In an honest desire to support those involved in combating dog-fighting, I contacted both the RSPCA and the police service with the greatest experience of dog-fighting, the Met, some six months ago. I explained that I was writing this piece, attempting to understand the motivation of those involved. I explained my aim of providing readers to a greater degree than the usual, often fact-free over-emotional, newspaper coverage. I asked just five simple questions. 1. What is the profile of a typical criminal involved in such misdeeds? 2. What is the liklehood of involvement too in the drugs trade or in gambling syndicates? 3. Are there links between between child abuse and dog abuse? 4. What are the main reasons why such barbaric activity is conducted by the participants? Kudos, gambling, stud fees, sale of pups, enjoyment of violence itself, family history of it, intense desire to be a 'winner' at something? And 5. How can the public help you in combating this activity?
I approached the press office of each organisation, explained that I was a freelance writer, obtained the appropriate FAX number, and forwarded my five questions. To date I have had no response, despite a polite reminder three months after my initial request. Now I have five further questions! 1. What really is the point of a press office of it doesn't serve the press? 2. If you have absolutely no interest whatsoever in providing information to better inform the public, how can you win their support in the campaign to stop dog-abuse in this way? 3. Are you, the RSPCA and the Met, really serious about combating dog-fighting or do you just react to the actual staging of the fights themselves? 4. Are you truly just not interested in enlisting the support of the dog-press and, through them, the eyes and ears of the dog-owning public? 5. Does your total disinterest in helping one honestly-intentioned writer exemplify your contempt for the dog-owning public.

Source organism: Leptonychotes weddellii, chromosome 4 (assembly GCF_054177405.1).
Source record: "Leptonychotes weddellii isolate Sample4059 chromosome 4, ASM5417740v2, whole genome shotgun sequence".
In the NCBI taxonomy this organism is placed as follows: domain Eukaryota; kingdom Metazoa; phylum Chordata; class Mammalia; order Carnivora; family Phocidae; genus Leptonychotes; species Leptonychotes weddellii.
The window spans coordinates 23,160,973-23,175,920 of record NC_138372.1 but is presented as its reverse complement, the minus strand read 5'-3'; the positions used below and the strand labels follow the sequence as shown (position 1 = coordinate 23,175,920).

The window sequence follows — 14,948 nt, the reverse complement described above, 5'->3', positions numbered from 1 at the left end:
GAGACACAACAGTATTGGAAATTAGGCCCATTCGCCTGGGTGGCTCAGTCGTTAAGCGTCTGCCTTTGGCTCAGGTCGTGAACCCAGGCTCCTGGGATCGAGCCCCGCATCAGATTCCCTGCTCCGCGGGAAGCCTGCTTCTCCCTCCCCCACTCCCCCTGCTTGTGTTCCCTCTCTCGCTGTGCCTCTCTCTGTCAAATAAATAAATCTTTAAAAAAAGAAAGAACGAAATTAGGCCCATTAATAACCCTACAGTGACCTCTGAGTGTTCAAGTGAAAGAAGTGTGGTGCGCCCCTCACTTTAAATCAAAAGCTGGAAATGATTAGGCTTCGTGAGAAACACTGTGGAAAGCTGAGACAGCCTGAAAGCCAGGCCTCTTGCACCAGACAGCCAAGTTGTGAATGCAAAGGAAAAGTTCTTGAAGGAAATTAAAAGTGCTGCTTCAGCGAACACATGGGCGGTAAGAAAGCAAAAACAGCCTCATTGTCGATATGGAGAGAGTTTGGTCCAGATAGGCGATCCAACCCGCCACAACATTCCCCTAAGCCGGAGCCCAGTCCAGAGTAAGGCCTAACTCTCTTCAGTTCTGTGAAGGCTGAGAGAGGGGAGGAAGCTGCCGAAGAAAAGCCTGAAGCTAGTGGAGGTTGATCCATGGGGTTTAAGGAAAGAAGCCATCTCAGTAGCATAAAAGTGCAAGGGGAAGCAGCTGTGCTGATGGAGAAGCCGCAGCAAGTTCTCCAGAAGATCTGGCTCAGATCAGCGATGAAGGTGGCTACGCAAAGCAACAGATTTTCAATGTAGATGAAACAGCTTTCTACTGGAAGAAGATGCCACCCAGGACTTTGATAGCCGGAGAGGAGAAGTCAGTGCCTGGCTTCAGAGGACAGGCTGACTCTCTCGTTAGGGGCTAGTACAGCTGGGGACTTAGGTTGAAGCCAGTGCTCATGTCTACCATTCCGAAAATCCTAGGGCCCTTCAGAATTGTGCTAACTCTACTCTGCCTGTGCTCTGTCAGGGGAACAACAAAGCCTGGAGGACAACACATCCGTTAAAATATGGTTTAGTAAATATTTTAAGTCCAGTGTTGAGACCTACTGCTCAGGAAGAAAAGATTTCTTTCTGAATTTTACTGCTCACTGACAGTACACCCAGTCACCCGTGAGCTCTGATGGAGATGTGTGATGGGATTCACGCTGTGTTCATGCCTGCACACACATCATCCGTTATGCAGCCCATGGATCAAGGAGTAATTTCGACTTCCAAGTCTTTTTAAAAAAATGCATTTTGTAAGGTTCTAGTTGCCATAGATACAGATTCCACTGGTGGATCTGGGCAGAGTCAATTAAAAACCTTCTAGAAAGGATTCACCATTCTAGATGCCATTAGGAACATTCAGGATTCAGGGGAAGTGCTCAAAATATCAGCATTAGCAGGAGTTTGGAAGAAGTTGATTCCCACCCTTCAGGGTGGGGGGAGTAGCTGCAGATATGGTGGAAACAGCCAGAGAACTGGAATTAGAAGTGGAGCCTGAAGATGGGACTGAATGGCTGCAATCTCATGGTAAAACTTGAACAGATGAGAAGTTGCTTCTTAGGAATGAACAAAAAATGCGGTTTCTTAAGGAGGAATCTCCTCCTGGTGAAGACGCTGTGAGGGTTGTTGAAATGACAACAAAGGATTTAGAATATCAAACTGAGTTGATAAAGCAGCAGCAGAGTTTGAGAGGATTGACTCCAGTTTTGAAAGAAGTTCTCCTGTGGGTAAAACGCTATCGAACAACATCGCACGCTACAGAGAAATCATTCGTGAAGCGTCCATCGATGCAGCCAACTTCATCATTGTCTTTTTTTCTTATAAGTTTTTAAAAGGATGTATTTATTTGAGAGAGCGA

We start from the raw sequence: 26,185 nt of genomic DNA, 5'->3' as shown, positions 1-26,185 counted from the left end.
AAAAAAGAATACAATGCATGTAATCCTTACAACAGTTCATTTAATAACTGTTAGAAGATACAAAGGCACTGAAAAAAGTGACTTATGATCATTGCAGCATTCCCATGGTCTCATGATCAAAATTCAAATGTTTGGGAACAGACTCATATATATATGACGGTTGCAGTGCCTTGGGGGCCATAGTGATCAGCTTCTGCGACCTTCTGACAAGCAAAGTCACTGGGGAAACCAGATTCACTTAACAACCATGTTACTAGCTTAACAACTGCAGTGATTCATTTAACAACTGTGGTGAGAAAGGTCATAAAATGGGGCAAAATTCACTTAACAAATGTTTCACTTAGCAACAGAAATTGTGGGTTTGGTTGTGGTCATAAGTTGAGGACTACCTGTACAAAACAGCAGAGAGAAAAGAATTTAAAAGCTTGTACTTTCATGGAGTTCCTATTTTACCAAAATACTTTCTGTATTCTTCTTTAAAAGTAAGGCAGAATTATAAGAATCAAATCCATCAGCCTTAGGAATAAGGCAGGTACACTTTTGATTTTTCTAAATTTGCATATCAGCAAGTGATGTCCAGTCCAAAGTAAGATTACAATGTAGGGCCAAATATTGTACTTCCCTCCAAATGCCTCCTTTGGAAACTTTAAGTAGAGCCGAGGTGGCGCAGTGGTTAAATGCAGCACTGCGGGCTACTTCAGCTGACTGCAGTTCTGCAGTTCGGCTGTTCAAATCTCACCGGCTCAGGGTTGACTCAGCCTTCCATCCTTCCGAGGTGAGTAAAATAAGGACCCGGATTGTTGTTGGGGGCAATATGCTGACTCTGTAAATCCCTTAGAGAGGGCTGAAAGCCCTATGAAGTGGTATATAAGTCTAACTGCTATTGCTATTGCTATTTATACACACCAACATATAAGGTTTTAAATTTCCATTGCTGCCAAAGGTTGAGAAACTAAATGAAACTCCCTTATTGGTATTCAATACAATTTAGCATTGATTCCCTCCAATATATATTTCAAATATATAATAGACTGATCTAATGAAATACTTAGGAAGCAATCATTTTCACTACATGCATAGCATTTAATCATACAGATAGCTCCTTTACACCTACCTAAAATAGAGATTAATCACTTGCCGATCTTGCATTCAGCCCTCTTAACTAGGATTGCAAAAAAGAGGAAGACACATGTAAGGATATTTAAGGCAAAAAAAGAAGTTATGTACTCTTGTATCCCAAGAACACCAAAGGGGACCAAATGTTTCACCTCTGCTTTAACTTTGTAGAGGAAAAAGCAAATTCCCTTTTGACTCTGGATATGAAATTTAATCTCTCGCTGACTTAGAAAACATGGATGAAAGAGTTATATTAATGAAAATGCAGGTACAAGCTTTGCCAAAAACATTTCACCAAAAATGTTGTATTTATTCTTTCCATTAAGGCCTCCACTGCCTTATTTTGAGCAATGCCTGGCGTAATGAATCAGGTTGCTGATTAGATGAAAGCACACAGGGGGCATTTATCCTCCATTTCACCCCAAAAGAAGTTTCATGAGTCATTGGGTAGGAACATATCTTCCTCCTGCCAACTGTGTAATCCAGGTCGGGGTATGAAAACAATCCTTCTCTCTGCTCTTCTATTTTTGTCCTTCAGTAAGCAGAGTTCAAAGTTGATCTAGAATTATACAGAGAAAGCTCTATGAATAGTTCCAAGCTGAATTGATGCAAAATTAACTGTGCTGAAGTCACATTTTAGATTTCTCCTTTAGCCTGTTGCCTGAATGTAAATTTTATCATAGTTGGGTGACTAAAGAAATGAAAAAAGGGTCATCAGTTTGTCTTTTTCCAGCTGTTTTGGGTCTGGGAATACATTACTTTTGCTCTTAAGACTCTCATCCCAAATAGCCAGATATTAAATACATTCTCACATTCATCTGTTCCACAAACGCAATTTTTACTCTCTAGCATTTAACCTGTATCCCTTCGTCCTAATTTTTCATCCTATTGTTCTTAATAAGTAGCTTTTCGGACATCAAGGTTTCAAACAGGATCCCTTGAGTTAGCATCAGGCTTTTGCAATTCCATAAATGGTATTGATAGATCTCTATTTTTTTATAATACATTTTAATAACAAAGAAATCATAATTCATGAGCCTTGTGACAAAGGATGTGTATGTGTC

Dog-care isn't just about looking after your own dog, there is a wider moral mandate on us all: the ceaseless striving to enhance the well-being of the domestic dog, in any way we can. But who are the bodies with formal responsibilities for dog care, dog control, dog welfare. On dog control, authority seems to rest with local authorities, the police service, our leading animal charity and two particular government departments, DEFRA and the Home Office. The police service seems to rely on the advice provided by its dog handlers, which is rather like expecting a tank driver to set policy and strategy on armoured warfare. And we all know the policies of the Essex force from their suspension of their own dogs on choke chains over fences. In my past correspondence with the Met's dog-handling section, I have been singularly unimpressed by their knowledge of dogs. That is of course, when they bother to respond at all.